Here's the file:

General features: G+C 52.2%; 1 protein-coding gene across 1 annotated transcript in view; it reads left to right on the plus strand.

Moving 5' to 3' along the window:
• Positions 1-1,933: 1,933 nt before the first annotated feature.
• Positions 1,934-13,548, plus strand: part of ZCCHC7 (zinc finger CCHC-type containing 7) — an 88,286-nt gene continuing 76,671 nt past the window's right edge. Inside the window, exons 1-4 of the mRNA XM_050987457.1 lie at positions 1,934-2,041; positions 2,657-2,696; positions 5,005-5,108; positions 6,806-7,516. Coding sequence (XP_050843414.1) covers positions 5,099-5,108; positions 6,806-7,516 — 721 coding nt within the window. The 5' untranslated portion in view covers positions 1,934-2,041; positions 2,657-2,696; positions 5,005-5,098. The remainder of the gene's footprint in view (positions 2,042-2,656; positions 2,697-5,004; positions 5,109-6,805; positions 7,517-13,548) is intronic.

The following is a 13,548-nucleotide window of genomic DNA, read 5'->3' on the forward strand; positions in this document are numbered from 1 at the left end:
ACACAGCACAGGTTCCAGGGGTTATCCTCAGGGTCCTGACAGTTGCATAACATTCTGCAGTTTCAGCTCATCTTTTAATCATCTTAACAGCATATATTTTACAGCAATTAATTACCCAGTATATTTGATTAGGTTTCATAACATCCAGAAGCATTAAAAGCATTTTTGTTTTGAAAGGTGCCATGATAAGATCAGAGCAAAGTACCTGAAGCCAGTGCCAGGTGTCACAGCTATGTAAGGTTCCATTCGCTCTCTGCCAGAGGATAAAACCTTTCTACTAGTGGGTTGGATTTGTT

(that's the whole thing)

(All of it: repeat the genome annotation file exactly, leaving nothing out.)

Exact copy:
General features: G+C 52.2%; 1 protein-coding gene across 1 annotated transcript in view; it reads left to right on the plus strand.

Moving 5' to 3' along the window:
• Positions 1-1,933: 1,933 nt before the first annotated feature.
• Positions 1,934-13,548, plus strand: part of ZCCHC7 (zinc finger CCHC-type containing 7) — an 88,286-nt gene continuing 76,671 nt past the window's right edge. Inside the window, exons 1-4 of the mRNA XM_050987457.1 lie at positions 1,934-2,041; positions 2,657-2,696; positions 5,005-5,108; positions 6,806-7,516. Coding sequence (XP_050843414.1) covers positions 5,099-5,108; positions 6,806-7,516 — 721 coding nt within the window. The 5' untranslated portion in view covers positions 1,934-2,041; positions 2,657-2,696; positions 5,005-5,098. The remainder of the gene's footprint in view (positions 2,042-2,656; positions 2,697-5,004; positions 5,109-6,805; positions 7,517-13,548) is intronic.

The following is a 13,548-nucleotide window of genomic DNA, read 5'->3' on the forward strand; positions in this document are numbered from 1 at the left end:
ACACAGCACAGGTTCCAGGGGTTATCCTCAGGGTCCTGACAGTTGCATAACATTCTGCAGTTTCAGCTCATCTTTTAATCATCTTAACAGCATATATTTTACAGCAATTAATTACCCAGTATATTTGATTAGGTTTCATAACATCCAGAAGCATTAAAAGCATTTTTGTTTTGAAAGGTGCCATGATAAGATCAGAGCAAAGTACCTGAAGCCAGTGCCAGGTGTCACAGCTATGTAAGGTTCCATTCGCTCTCTGCCAGAGGATAAAACCTTTCTACTAGTGGGTTGGATTTGTT